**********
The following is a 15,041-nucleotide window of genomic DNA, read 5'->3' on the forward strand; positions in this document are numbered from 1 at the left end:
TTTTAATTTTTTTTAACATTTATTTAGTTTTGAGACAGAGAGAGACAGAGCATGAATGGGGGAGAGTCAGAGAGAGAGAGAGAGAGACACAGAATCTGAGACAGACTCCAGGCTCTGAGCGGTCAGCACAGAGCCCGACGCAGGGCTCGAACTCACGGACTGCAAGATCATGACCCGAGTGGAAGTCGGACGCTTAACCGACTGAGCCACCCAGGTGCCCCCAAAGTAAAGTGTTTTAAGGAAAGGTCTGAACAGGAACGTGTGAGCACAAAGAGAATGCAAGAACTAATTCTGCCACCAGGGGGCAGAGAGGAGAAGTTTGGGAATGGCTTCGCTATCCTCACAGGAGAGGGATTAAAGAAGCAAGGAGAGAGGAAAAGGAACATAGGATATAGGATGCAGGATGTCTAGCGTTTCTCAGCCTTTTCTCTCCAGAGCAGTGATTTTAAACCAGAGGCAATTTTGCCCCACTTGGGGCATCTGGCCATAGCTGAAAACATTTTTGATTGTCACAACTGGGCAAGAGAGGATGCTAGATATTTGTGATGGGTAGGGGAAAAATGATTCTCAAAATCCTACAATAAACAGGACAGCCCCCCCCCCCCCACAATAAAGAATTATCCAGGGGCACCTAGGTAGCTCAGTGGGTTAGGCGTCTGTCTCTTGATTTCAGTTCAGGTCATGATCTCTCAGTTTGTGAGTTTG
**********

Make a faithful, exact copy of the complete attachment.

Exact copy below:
The following is a 15,041-nucleotide window of genomic DNA, read 5'->3' on the forward strand; positions in this document are numbered from 1 at the left end:
TTTTAATTTTTTTTAACATTTATTTAGTTTTGAGACAGAGAGAGACAGAGCATGAATGGGGGAGAGTCAGAGAGAGAGAGAGAGAGACACAGAATCTGAGACAGACTCCAGGCTCTGAGCGGTCAGCACAGAGCCCGACGCAGGGCTCGAACTCACGGACTGCAAGATCATGACCCGAGTGGAAGTCGGACGCTTAACCGACTGAGCCACCCAGGTGCCCCCAAAGTAAAGTGTTTTAAGGAAAGGTCTGAACAGGAACGTGTGAGCACAAAGAGAATGCAAGAACTAATTCTGCCACCAGGGGGCAGAGAGGAGAAGTTTGGGAATGGCTTCGCTATCCTCACAGGAGAGGGATTAAAGAAGCAAGGAGAGAGGAAAAGGAACATAGGATATAGGATGCAGGATGTCTAGCGTTTCTCAGCCTTTTCTCTCCAGAGCAGTGATTTTAAACCAGAGGCAATTTTGCCCCACTTGGGGCATCTGGCCATAGCTGAAAACATTTTTGATTGTCACAACTGGGCAAGAGAGGATGCTAGATATTTGTGATGGGTAGGGGAAAAATGATTCTCAAAATCCTACAATAAACAGGACAGCCCCCCCCCCCCCACAATAAAGAATTATCCAGGGGCACCTAGGTAGCTCAGTGGGTTAGGCGTCTGTCTCTTGATTTCAGTTCAGGTCATGATCTCTCAGTTTGTGAGTTTG